SITES-M2. Second Information Technology in Education Study Module 2
The IEA Second Information Technology in Education Study Module 2 (SITES-M2) was a qualitative study of innovative pedagogical practices using information and communication technology (ICT).
The study aimed to:
- identify and describe innovations that were considered valuable by each country and that might be considered for large-scale implementation in schools in other countries;
- provide policymakers with information to use for making decisions related to ICT and its role in advancing national educational goals;
- provide teachers and practitioners with new ideas about using ICT in the classroom;
- identify factors contributing to the successful use of innovative technology-based pedagogical practices.
National research teams in each of the participating countries applied a common set of case study methods to collect and analyze data on the pedagogical practices of teachers and learners, the role of ICT in these practices, and the contextual factors supporting and influencing them. Data were collected from multiple sources for each case, including questionnaires for school principals and technology coordinators, individual or group interviews, classroom observations, and supporting materials (such as teacher lesson plans). In total, 174 case studies from around the world were collected. The case selection and the collection of data were conducted in all participating countries in 2001.
The case studies of ICT-based innovative pedagogical practices were selected from among classrooms in primary, lower-secondary, and upper-secondary schools.
Participating education systems
Australia, Canada, Chile, Chinese Taipei, Czech Republic, Denmark, England, Finland, France, Germany, Hong Kong SAR, Israel, Italy, Japan, Korea, Latvia, Lithuania, Netherlands, Norway, Philippines, Portugal, Russian Federation, Singapore, Slovak Republic, South Africa, Spain (Catalonia), Thailand, and United States.
General characteristics of collected cases
The 174 case studies were distributed across a wide range of grade levels and subject areas. As a group, the cases were evenly divided among primary, lower-secondary, and upper-secondary grades. A large number of cases were in the sciences and language arts (both mother tongue and foreign languages). A smaller group of cases were in the social sciences or creative arts. Many of the ICT-based innovations involved multidisciplinary projects.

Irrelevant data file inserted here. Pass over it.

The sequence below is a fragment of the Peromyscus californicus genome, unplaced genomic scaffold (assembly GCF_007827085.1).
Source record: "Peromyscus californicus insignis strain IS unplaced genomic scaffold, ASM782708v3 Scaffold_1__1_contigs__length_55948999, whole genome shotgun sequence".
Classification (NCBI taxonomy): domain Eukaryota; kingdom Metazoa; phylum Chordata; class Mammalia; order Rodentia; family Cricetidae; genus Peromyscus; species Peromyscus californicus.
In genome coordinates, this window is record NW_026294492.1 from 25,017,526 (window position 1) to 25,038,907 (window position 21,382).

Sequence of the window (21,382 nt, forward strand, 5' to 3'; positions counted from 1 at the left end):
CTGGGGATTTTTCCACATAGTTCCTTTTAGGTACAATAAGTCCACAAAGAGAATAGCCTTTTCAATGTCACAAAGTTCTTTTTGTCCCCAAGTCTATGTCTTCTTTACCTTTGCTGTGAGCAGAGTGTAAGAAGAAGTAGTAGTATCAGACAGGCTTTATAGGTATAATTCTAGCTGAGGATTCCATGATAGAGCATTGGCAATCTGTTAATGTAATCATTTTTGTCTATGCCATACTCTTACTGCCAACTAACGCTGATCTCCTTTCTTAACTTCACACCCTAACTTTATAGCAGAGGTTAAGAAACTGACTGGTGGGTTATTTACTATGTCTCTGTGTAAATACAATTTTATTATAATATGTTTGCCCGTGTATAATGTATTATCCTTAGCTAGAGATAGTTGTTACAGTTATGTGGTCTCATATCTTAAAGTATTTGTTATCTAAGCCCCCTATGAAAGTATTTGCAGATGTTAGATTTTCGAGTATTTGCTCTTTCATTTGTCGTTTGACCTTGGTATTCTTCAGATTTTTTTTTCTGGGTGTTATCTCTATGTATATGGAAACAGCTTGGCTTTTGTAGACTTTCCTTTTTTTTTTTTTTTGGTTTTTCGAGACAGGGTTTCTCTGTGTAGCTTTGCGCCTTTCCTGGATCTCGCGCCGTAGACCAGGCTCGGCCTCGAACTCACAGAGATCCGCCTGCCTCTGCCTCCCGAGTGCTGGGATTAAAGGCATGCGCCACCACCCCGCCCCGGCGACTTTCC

In a large majority of cases across participating countries, teachers and students engaged in a common set of innovative pedagogical practices supported by technology. In the cases under study, teachers stepped back from their role as knowledge provider to advise students (90% of cases), create structure for student activities (80%), and monitor student progress (76%), while students collaborated with others (83%) and searched for information (74%). These changes portrayed a classroom that was very different from the traditional classroom, where the teacher lectures and students take notes or complete worksheets. They also showed important similarities in how technology was being used in many countries around the world.
Students' activities during ICT-centered lessons
In the selected cases, students were actively engaged in 'constructivist activities', such as searching for information, designing products, and publishing or presenting the results of their work. Students often collaborated with classmates on these projects and occasionally collaborated with others outside the classroom, such as students in other countries. To support these activities, productivity tools (e.g., word processing and presentation software), email, Web resources, and multimedia software were used in the majority of cases.
Teacher behavior during ICT-centered lessons
In a small number of the reported cases, teachers lectured. A large number of case reports indicated that teachers created structure for students by organizing student activities and monitoring or assessing student performance. In over 50% of cases, teachers collaborated with other teachers as part of their innovation. In only a few of the cases reported, teachers collaborated with other people outside the classroom, such as scientists, professors, and business people.
Factors associated with innovative ICT-related classroom practices
The study found that ICT-based innovations had limited impact on other classrooms or schools. In the schools where the innovations had been both sustained for some time and transferred, continuation depended on the energy and commitment of teachers, student support, the perceived value of the innovation, availability of professional development opportunities for teachers, and administrative support. Beyond these factors, innovations were more likely to continue if there was support from others in the school, as well as from external sources, funding, and supportive policies and plans. Particularly important was the connection with national ICT plans that provided resources to enable the innovation to succeed.
For more information, please visit the SITES-M2 website.
Kozma, R.B. (Ed.). (2003). Technology, innovation, and educational change: A global perspective. A report of the Second Information Technology in Education Study Module 2. Eugene, OR: ISTE.
Plomp, T., Anderson, R.E., Law, N., & Quale, A. (Eds.). (2003). Cross-national information and communication technology policies and practices in education. Greenwich, CT: Information Age Publishing.